New York Life found that 80 percent of people who were swept back into their company’s plan stayed in; for those who drop out and are swept in again a year later, 70 percent remain in. These figures support EBRI’s research, which found that nine out of ten employees not saving for retirement would in fact do so if their employer were to auto-enroll them.
“What’s interesting to me is number of participants who thank the plan sponsor for doing this,” Castellani said. “Two things happen: they realize the actual payroll deduction is not that punitive, and they see the match. You see a very rapid effect of compound growth.”
These findings come on the heels of new research on auto-escalation – in which plan participants choose to have an automatic, annual increase in the percentage of their pay put towards retirement — that found that people are significantly more likely to increase their contributions if the increase happens automatically. Specifically, T. Rowe Price found that only eight percent of participants who are offered a choice will go for the annual increase, while 65 percent of participants in an auto-increase program will leave that increase in place.
If auto-escalation and auto-sweeping bring new meaning to “set it and forget it,” will they also help move the needle on retirement confidence and give EBRI happier numbers to report in years to come? Castellani says this will largely depend on the age at which employees are auto-swept. “If I’ve never ever participated in an IRA program and I’m 52 years old, that’s a problem,” he said. “However, if I’m 22 years old, and I finally get auto-swept in at 26, now there’s a lot of time for accumulation. Over a long time, the retirement confidence is going to go up. Not a dramatic short-term turnaround, but within more years, there will be more confidence.”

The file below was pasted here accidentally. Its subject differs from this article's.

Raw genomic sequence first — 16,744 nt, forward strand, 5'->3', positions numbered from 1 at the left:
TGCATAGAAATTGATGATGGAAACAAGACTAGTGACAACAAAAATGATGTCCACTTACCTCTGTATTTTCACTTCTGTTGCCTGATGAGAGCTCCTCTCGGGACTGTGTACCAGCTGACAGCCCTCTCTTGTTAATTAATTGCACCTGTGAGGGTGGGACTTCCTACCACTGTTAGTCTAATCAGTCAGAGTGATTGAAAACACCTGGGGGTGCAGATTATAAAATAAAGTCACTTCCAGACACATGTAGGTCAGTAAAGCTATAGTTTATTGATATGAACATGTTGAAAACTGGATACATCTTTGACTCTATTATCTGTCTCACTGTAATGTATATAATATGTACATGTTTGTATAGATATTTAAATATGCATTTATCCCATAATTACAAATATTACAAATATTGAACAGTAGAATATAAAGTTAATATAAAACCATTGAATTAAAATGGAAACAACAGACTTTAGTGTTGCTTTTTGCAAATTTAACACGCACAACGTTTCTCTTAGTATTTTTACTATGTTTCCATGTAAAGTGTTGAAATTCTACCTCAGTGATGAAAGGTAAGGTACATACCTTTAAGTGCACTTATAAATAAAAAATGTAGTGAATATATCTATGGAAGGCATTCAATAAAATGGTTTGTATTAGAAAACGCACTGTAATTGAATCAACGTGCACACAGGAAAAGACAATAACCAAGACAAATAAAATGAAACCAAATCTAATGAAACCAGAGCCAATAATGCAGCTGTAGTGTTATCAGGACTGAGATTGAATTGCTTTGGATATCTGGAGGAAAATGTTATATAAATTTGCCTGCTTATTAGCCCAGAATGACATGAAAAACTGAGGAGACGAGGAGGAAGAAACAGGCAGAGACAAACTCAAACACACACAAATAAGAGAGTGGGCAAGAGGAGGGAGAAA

My husband is working part time driving a school bus. The company is offering a 401(k). My husband is 73 and is in excellent shape so hopefully he could be working there another 5 years or more. What would be safe for him? Conservative investment with part aggressive? We would like to make as much as we can without losing. Also, the company will match a certain percentage.
I love this question because it provides a great opportunity for me to point out that it’s never too late to save, or to continue saving. I’m so happy that your husband has decided to participate in this 401(k) because even if he doesn’t earn a penny from his investments, those matching dollars will be a great return. If he contributes 3% of his salary and his company matches 3%, he’s just doubled his investment and that can go quite a way over five years.
That said, we all would like to make as much as we can without losing, and we often can when we have a long time horizon. The risk when you’re very close to retirement is that you won’t have the time to make up any losses, so you really want to stay pretty conservative here. I would invest in a conservative balance fund or a high percentage of balance funds, skewing what he saves heavily in favor of fixed income. You could still have a small stake in equities, but definitely no more than 30% or so if you’re nervous about losing your shirt.
In times of financial trouble, do you ever look at your 401(k) and think, “ah, maybe if I just withdrew a little bit now, it could help me out?” If so, you’re not alone. However, as I told Hoda and Meredith Viera this morning, it’s not such a great idea to take a hardship withdrawal or to cash out before you hit retirement age. To find out why, check out our discussion in the video clip below.
Today on Wells Fargo’s Beyond Today blog, I discuss how dollars, cents and credit card swipes add up just like calories. Tracking your spending – and your calories, if you’re inclined to lose weight or tend to eat mindlessly – can help you get a grip on negative behaviors and rein in your purchases.
According to a recent Gallup poll, the the economy is the most important issue facing the country. As such, we’ve decided to start a new series at the TODAY show called “Issue #1: The Economy.” Its goal is to examine the economic issues that Americans are struggling with each and every day. In the first installment of Issue #1, we took a look at a family in Arizona who is living paycheck to paycheck and is struggling to make ends meet. To hear their story, plus my tips for getting started on the path to savings, check out the video clip below.